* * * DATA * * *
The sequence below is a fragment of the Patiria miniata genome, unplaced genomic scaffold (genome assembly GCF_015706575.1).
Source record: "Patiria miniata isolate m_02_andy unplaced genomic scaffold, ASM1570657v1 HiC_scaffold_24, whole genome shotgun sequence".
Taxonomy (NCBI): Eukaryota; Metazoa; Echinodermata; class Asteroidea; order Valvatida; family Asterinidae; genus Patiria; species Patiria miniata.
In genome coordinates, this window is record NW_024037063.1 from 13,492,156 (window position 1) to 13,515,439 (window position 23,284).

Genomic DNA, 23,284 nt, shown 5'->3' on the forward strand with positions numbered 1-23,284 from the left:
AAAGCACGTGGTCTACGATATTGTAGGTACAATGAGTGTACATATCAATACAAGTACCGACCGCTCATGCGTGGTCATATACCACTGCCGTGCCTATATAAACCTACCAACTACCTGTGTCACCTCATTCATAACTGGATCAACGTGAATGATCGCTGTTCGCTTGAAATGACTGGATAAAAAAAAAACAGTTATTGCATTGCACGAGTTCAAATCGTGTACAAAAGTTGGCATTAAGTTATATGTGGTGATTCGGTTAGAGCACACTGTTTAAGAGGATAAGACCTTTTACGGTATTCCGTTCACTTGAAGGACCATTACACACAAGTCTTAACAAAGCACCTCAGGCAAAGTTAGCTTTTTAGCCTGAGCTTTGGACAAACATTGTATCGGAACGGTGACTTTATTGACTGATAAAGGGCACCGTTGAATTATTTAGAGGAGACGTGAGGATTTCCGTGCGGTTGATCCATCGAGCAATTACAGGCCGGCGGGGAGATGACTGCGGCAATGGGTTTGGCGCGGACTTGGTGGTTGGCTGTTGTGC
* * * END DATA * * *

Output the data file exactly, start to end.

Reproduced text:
The sequence below is a fragment of the Patiria miniata genome, unplaced genomic scaffold (genome assembly GCF_015706575.1).
Source record: "Patiria miniata isolate m_02_andy unplaced genomic scaffold, ASM1570657v1 HiC_scaffold_24, whole genome shotgun sequence".
Taxonomy (NCBI): Eukaryota; Metazoa; Echinodermata; class Asteroidea; order Valvatida; family Asterinidae; genus Patiria; species Patiria miniata.
In genome coordinates, this window is record NW_024037063.1 from 13,492,156 (window position 1) to 13,515,439 (window position 23,284).

Genomic DNA, 23,284 nt, shown 5'->3' on the forward strand with positions numbered 1-23,284 from the left:
AAAGCACGTGGTCTACGATATTGTAGGTACAATGAGTGTACATATCAATACAAGTACCGACCGCTCATGCGTGGTCATATACCACTGCCGTGCCTATATAAACCTACCAACTACCTGTGTCACCTCATTCATAACTGGATCAACGTGAATGATCGCTGTTCGCTTGAAATGACTGGATAAAAAAAAAACAGTTATTGCATTGCACGAGTTCAAATCGTGTACAAAAGTTGGCATTAAGTTATATGTGGTGATTCGGTTAGAGCACACTGTTTAAGAGGATAAGACCTTTTACGGTATTCCGTTCACTTGAAGGACCATTACACACAAGTCTTAACAAAGCACCTCAGGCAAAGTTAGCTTTTTAGCCTGAGCTTTGGACAAACATTGTATCGGAACGGTGACTTTATTGACTGATAAAGGGCACCGTTGAATTATTTAGAGGAGACGTGAGGATTTCCGTGCGGTTGATCCATCGAGCAATTACAGGCCGGCGGGGAGATGACTGCGGCAATGGGTTTGGCGCGGACTTGGTGGTTGGCTGTTGTGC